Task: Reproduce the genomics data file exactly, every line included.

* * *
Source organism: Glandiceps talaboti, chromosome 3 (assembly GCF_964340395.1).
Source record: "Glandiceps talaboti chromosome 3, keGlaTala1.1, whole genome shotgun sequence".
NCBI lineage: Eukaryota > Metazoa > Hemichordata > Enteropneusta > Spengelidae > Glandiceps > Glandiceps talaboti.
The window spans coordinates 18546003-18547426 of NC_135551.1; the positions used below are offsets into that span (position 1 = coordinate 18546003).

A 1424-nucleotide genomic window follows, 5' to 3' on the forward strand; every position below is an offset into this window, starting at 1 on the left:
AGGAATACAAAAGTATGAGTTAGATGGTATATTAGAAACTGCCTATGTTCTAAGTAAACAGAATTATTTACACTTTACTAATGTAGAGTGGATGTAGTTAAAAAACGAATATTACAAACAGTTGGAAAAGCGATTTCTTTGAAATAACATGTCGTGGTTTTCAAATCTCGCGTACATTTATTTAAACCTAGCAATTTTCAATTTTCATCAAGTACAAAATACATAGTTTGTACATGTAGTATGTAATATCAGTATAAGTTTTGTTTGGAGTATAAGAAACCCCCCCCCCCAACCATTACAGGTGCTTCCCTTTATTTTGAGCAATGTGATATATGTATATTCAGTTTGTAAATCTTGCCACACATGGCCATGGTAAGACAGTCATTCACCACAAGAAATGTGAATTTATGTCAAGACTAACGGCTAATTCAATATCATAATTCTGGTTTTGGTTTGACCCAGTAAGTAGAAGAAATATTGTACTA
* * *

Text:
Source organism: Glandiceps talaboti, chromosome 3 (assembly GCF_964340395.1).
Source record: "Glandiceps talaboti chromosome 3, keGlaTala1.1, whole genome shotgun sequence".
NCBI lineage: Eukaryota > Metazoa > Hemichordata > Enteropneusta > Spengelidae > Glandiceps > Glandiceps talaboti.
The window spans coordinates 18546003-18547426 of NC_135551.1; the positions used below are offsets into that span (position 1 = coordinate 18546003).

A 1424-nucleotide genomic window follows, 5' to 3' on the forward strand; every position below is an offset into this window, starting at 1 on the left:
AGGAATACAAAAGTATGAGTTAGATGGTATATTAGAAACTGCCTATGTTCTAAGTAAACAGAATTATTTACACTTTACTAATGTAGAGTGGATGTAGTTAAAAAACGAATATTACAAACAGTTGGAAAAGCGATTTCTTTGAAATAACATGTCGTGGTTTTCAAATCTCGCGTACATTTATTTAAACCTAGCAATTTTCAATTTTCATCAAGTACAAAATACATAGTTTGTACATGTAGTATGTAATATCAGTATAAGTTTTGTTTGGAGTATAAGAAACCCCCCCCCCCAACCATTACAGGTGCTTCCCTTTATTTTGAGCAATGTGATATATGTATATTCAGTTTGTAAATCTTGCCACACATGGCCATGGTAAGACAGTCATTCACCACAAGAAATGTGAATTTATGTCAAGACTAACGGCTAATTCAATATCATAATTCTGGTTTTGGTTTGACCCAGTAAGTAGAAGAAATATTGTACTA